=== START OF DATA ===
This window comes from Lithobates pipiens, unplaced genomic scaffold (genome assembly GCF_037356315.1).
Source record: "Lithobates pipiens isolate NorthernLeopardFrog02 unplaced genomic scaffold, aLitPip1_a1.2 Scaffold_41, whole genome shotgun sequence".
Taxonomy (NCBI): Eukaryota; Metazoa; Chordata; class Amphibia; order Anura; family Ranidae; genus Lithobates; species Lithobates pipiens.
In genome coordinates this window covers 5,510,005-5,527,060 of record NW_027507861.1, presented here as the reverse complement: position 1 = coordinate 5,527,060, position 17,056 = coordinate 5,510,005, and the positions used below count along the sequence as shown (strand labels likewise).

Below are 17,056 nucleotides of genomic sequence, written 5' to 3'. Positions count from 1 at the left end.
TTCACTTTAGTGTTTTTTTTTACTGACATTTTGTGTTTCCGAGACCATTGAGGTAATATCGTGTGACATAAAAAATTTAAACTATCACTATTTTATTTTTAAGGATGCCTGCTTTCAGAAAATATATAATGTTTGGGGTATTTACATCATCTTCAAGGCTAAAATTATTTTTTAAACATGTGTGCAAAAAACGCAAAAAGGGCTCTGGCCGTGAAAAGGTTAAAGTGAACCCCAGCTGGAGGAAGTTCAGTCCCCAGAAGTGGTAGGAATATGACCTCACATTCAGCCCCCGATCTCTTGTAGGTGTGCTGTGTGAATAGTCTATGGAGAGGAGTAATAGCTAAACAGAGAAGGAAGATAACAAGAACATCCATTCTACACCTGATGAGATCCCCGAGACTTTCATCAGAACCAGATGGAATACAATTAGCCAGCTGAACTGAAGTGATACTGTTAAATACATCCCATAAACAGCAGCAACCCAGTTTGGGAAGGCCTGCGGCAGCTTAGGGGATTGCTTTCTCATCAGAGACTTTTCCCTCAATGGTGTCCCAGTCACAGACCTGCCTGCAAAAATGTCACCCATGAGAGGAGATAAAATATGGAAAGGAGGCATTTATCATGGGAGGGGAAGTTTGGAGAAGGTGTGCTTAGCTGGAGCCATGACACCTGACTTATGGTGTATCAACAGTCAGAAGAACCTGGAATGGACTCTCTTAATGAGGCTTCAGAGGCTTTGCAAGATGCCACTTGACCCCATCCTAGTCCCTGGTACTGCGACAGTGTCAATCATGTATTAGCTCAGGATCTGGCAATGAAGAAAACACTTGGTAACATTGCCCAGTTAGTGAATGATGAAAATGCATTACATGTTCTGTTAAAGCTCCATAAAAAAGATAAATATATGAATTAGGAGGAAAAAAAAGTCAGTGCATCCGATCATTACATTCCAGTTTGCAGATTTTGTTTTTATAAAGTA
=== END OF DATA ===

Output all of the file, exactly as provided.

This window comes from Lithobates pipiens, unplaced genomic scaffold (genome assembly GCF_037356315.1).
Source record: "Lithobates pipiens isolate NorthernLeopardFrog02 unplaced genomic scaffold, aLitPip1_a1.2 Scaffold_41, whole genome shotgun sequence".
Taxonomy (NCBI): Eukaryota; Metazoa; Chordata; class Amphibia; order Anura; family Ranidae; genus Lithobates; species Lithobates pipiens.
In genome coordinates this window covers 5,510,005-5,527,060 of record NW_027507861.1, presented here as the reverse complement: position 1 = coordinate 5,527,060, position 17,056 = coordinate 5,510,005, and the positions used below count along the sequence as shown (strand labels likewise).

Below are 17,056 nucleotides of genomic sequence, written 5' to 3'. Positions count from 1 at the left end.
TTCACTTTAGTGTTTTTTTTTACTGACATTTTGTGTTTCCGAGACCATTGAGGTAATATCGTGTGACATAAAAAATTTAAACTATCACTATTTTATTTTTAAGGATGCCTGCTTTCAGAAAATATATAATGTTTGGGGTATTTACATCATCTTCAAGGCTAAAATTATTTTTTAAACATGTGTGCAAAAAACGCAAAAAGGGCTCTGGCCGTGAAAAGGTTAAAGTGAACCCCAGCTGGAGGAAGTTCAGTCCCCAGAAGTGGTAGGAATATGACCTCACATTCAGCCCCCGATCTCTTGTAGGTGTGCTGTGTGAATAGTCTATGGAGAGGAGTAATAGCTAAACAGAGAAGGAAGATAACAAGAACATCCATTCTACACCTGATGAGATCCCCGAGACTTTCATCAGAACCAGATGGAATACAATTAGCCAGCTGAACTGAAGTGATACTGTTAAATACATCCCATAAACAGCAGCAACCCAGTTTGGGAAGGCCTGCGGCAGCTTAGGGGATTGCTTTCTCATCAGAGACTTTTCCCTCAATGGTGTCCCAGTCACAGACCTGCCTGCAAAAATGTCACCCATGAGAGGAGATAAAATATGGAAAGGAGGCATTTATCATGGGAGGGGAAGTTTGGAGAAGGTGTGCTTAGCTGGAGCCATGACACCTGACTTATGGTGTATCAACAGTCAGAAGAACCTGGAATGGACTCTCTTAATGAGGCTTCAGAGGCTTTGCAAGATGCCACTTGACCCCATCCTAGTCCCTGGTACTGCGACAGTGTCAATCATGTATTAGCTCAGGATCTGGCAATGAAGAAAACACTTGGTAACATTGCCCAGTTAGTGAATGATGAAAATGCATTACATGTTCTGTTAAAGCTCCATAAAAAAGATAAATATATGAATTAGGAGGAAAAAAAAGTCAGTGCATCCGATCATTACATTCCAGTTTGCAGATTTTGTTTTTATAAAGTA